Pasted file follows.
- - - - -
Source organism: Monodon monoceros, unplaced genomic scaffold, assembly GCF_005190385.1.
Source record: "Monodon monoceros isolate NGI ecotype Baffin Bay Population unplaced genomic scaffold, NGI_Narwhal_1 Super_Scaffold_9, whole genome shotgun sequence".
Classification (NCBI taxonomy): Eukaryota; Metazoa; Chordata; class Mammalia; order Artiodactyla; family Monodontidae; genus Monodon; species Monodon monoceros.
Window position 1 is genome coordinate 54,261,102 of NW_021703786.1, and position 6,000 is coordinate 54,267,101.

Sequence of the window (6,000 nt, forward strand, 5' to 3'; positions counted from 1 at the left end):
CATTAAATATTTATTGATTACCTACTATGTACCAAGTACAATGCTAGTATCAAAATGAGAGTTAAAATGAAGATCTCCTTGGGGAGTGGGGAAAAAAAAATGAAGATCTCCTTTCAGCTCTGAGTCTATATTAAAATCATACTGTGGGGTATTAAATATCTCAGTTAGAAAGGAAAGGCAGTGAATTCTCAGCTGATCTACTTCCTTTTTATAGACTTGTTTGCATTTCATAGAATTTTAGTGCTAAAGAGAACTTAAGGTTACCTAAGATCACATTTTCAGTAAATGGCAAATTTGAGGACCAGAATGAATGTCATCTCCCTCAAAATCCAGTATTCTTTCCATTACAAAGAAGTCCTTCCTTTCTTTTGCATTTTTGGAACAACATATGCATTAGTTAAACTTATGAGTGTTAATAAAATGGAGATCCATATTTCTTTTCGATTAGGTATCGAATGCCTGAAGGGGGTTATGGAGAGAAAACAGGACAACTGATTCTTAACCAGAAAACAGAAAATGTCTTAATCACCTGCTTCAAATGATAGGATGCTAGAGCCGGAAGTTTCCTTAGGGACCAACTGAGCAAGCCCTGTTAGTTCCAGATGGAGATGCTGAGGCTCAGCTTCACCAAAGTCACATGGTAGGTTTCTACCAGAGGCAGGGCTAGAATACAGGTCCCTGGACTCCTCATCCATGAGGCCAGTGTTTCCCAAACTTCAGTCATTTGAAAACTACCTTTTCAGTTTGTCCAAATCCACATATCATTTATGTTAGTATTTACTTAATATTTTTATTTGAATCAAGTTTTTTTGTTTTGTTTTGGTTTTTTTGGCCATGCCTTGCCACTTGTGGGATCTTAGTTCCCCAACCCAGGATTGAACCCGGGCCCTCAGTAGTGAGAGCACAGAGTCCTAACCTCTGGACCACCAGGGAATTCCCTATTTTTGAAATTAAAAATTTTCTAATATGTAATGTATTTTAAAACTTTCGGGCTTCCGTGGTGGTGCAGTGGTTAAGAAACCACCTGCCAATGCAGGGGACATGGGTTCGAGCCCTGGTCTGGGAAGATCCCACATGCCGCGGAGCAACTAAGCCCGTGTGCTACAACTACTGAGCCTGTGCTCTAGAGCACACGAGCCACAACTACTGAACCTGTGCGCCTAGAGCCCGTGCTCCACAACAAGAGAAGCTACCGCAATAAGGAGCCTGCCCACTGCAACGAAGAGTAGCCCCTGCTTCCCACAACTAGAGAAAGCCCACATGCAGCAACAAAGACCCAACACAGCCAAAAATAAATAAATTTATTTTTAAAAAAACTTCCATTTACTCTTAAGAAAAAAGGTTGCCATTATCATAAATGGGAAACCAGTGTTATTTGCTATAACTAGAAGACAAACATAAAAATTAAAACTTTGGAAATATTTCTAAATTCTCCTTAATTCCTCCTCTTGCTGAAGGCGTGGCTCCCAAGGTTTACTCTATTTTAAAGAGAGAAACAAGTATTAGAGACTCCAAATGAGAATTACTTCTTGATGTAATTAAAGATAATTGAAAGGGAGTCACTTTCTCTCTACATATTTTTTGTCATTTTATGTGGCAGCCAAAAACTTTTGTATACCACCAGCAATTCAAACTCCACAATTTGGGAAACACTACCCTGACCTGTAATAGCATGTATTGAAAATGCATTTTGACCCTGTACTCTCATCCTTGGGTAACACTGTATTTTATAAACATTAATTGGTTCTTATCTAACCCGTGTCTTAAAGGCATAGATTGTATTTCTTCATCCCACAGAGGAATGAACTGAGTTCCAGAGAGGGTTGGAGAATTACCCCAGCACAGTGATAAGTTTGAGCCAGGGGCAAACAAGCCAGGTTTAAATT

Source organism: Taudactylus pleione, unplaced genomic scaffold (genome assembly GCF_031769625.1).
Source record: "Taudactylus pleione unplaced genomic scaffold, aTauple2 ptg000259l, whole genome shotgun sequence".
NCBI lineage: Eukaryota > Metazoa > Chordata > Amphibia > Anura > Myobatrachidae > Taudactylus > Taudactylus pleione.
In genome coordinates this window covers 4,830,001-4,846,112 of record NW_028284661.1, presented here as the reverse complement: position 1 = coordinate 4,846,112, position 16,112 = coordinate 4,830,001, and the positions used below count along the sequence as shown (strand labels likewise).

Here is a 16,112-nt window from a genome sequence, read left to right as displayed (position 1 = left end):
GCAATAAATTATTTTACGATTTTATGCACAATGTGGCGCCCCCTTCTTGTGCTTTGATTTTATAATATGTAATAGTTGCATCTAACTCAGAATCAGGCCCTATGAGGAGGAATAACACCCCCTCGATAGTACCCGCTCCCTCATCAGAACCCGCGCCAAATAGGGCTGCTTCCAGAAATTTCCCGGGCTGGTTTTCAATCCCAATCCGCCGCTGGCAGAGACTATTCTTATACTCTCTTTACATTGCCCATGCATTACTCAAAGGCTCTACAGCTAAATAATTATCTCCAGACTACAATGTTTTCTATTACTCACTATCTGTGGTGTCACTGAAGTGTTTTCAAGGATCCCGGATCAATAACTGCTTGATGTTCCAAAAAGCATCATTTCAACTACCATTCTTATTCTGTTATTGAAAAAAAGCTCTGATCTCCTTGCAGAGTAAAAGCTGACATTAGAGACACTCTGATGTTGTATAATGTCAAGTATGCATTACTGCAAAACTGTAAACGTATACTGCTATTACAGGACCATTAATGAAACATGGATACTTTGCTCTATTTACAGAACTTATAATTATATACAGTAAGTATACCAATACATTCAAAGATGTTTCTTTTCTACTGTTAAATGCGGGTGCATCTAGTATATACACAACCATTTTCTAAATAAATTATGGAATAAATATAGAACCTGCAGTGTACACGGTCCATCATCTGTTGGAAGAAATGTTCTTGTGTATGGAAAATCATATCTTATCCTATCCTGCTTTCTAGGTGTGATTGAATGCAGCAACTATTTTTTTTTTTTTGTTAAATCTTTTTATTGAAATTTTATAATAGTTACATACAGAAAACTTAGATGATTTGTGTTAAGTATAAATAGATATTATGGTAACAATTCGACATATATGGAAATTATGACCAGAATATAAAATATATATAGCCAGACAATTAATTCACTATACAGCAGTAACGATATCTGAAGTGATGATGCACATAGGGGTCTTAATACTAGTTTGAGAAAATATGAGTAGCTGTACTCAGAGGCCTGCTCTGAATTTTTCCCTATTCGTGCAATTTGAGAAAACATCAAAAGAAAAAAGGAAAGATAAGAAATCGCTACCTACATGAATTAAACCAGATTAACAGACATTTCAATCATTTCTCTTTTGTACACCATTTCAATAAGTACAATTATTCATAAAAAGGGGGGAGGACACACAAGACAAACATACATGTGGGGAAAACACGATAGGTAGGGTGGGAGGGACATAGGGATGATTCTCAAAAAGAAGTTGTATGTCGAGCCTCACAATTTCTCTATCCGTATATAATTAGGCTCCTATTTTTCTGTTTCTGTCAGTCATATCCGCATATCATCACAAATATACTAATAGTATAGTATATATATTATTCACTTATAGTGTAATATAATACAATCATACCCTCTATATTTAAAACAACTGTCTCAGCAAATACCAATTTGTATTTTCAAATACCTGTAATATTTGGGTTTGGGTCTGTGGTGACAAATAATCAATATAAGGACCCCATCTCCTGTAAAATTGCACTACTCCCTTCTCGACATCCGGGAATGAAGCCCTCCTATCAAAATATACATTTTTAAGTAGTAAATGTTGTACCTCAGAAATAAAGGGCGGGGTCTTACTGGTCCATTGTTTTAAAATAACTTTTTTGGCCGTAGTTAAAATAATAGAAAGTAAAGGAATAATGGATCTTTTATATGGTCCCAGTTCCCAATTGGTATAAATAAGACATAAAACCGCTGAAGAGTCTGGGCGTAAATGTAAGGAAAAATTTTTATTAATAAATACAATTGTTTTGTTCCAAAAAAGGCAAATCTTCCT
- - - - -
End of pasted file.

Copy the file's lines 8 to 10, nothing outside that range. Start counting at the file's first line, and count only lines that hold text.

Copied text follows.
Source record: "Taudactylus pleione unplaced genomic scaffold, aTauple2 ptg000259l, whole genome shotgun sequence".
NCBI lineage: Eukaryota > Metazoa > Chordata > Amphibia > Anura > Myobatrachidae > Taudactylus > Taudactylus pleione.
In genome coordinates this window covers 4,830,001-4,846,112 of record NW_028284661.1, presented here as the reverse complement: position 1 = coordinate 4,846,112, position 16,112 = coordinate 4,830,001, and the positions used below count along the sequence as shown (strand labels likewise).